Yet, for tech firms, government pressures have not relented. In this month alone, China’s antitrust regulator punished Didi and other internet firms for failing to report mergers for anti-monopoly review, while the country’s central bank fined Didi for mishandling customer data.
Although regulators may back off on policing Chinese tech firms in the short term to encourage economic growth, “it is only a temporary reprieve,” said Dr Zhang, the expert.
Legal experts said the penalty imposed on Didi could force Chinese internet companies, which had grown quickly in part by operating with little constraint, to reassess how and whether they should collect, store, or seek to profit from the personal information of Chinese citizens.
The authorities’ concerns about data security are not unfounded. The tech sector has a history of excess data collection and leaks, which have led to widespread fraud. Chinese authorities have introduced laws that force firms to better communicate with consumers and protect their data.
Yet even as the government has reined in the private sector, it has struggled to protect the masses of data its own security apparatus collects on its citizens through online and real-world surveillance. In recent weeks a hacker offered to sell a Shanghai police database with billions of records that included the personal information of Chinese citizens. The database had been left unsecured for months. In stark contrast to the highly public prosecution of Didi and its rivals, news of the government leak was censored.
In a statement detailing Didi’s infractions, regulators said Didi had illegally collected about 12 million screenshots from users’ phones and excessively amassed personal data, including millions of addresses, phone numbers and face images. The statement noted that driver identifications were stored in plain text — not encrypted — and that the company failed to clearly notify users about analyses done on their travel records.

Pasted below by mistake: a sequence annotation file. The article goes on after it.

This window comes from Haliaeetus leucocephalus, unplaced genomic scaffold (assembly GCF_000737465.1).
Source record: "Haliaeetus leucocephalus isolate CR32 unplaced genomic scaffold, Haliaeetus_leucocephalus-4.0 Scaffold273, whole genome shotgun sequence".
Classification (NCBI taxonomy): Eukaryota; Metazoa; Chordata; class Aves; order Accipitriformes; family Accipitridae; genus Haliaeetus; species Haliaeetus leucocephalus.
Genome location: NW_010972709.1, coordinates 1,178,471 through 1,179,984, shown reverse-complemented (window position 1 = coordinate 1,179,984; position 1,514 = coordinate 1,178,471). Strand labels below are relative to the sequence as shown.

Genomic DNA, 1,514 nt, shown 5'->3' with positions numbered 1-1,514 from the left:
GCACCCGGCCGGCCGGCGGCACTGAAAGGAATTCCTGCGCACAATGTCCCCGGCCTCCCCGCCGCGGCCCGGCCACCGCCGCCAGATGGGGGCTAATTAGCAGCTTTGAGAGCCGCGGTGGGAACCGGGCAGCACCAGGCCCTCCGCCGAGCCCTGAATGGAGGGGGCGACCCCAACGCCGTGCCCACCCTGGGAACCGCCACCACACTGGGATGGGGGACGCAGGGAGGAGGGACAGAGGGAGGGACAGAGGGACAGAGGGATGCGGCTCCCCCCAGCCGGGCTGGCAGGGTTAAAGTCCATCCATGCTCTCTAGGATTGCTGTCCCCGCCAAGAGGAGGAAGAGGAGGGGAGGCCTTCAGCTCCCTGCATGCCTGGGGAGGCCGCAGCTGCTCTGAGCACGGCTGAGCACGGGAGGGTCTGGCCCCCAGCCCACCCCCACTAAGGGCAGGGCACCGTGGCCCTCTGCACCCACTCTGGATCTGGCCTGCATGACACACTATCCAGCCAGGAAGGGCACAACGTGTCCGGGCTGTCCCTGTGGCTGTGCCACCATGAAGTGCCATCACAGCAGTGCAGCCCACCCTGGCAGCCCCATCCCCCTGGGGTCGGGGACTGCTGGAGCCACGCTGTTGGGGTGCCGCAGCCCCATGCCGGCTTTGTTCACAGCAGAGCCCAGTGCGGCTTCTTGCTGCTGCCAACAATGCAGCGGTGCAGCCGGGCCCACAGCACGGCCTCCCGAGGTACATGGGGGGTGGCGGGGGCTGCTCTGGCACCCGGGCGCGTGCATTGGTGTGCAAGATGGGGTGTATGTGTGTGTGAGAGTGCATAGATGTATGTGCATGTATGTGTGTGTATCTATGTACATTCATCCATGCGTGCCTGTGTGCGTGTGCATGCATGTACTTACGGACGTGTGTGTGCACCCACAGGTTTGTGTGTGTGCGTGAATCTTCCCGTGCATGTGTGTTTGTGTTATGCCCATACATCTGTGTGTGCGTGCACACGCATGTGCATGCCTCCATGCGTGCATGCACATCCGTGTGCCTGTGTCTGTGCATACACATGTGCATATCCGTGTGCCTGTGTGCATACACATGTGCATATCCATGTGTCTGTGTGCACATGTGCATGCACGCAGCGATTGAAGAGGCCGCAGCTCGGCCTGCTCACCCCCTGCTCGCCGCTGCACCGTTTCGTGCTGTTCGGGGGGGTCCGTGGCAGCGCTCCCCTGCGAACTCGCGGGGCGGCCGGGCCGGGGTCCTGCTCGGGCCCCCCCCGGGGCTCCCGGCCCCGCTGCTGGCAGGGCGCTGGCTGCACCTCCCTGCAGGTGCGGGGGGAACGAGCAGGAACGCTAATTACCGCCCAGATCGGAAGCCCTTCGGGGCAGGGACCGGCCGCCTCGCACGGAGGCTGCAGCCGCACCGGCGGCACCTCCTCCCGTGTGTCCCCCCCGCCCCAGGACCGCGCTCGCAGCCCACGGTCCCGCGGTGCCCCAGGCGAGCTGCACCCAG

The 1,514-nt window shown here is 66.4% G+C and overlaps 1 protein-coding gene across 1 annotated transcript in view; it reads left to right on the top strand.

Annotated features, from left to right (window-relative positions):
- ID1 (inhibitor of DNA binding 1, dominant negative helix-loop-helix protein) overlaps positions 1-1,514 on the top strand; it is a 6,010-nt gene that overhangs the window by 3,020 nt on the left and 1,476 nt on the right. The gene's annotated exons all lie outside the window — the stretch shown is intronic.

It also named Didi’s chief executive and founder, Mr Cheng Wei, and its president, Ms Jean Liu, as individuals responsible for violations. Each was fined about US$150,000.
“Didi’s illegal operations have brought serious security risks to the security of the country’s key information infrastructure and data security,” the regulator wrote.
The regulator accused Didi of “malicious evasion of supervision” and of refusing to meet clear requirements that had been set — a warning, in other words, that no company, no matter how valuable or internationally prominent, could afford to ignore Beijing.
In a statement, Didi said that it accepted the punishment and would improve its data security. “We sincerely thank the relevant authorities for their inspection and guidance, and the public for their criticism and supervision,” the company said.